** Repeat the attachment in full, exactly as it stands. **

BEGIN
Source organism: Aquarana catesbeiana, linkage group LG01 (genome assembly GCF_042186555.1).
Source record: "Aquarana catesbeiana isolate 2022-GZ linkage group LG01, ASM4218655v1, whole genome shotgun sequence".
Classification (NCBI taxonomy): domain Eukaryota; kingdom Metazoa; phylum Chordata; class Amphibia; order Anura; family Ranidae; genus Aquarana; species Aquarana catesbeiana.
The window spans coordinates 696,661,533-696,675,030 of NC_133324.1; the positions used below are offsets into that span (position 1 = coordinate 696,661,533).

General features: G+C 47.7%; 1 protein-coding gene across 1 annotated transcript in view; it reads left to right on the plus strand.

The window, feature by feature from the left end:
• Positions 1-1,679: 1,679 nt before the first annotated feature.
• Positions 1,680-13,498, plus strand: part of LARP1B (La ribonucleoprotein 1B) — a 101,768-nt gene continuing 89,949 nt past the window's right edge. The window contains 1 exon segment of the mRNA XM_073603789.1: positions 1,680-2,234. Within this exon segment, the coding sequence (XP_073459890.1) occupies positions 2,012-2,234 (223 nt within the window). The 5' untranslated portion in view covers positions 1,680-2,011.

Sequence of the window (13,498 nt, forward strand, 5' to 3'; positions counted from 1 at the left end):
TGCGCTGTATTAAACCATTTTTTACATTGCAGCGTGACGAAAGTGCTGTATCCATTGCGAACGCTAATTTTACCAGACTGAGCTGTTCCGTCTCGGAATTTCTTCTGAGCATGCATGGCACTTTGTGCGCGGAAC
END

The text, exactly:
Source organism: Aquarana catesbeiana, linkage group LG01 (genome assembly GCF_042186555.1).
Source record: "Aquarana catesbeiana isolate 2022-GZ linkage group LG01, ASM4218655v1, whole genome shotgun sequence".
Classification (NCBI taxonomy): domain Eukaryota; kingdom Metazoa; phylum Chordata; class Amphibia; order Anura; family Ranidae; genus Aquarana; species Aquarana catesbeiana.
The window spans coordinates 696,661,533-696,675,030 of NC_133324.1; the positions used below are offsets into that span (position 1 = coordinate 696,661,533).

General features: G+C 47.7%; 1 protein-coding gene across 1 annotated transcript in view; it reads left to right on the plus strand.

The window, feature by feature from the left end:
• Positions 1-1,679: 1,679 nt before the first annotated feature.
• Positions 1,680-13,498, plus strand: part of LARP1B (La ribonucleoprotein 1B) — a 101,768-nt gene continuing 89,949 nt past the window's right edge. The window contains 1 exon segment of the mRNA XM_073603789.1: positions 1,680-2,234. Within this exon segment, the coding sequence (XP_073459890.1) occupies positions 2,012-2,234 (223 nt within the window). The 5' untranslated portion in view covers positions 1,680-2,011.

Sequence of the window (13,498 nt, forward strand, 5' to 3'; positions counted from 1 at the left end):
TGCGCTGTATTAAACCATTTTTTACATTGCAGCGTGACGAAAGTGCTGTATCCATTGCGAACGCTAATTTTACCAGACTGAGCTGTTCCGTCTCGGAATTTCTTCTGAGCATGCATGGCACTTTGTGCGCGGAAC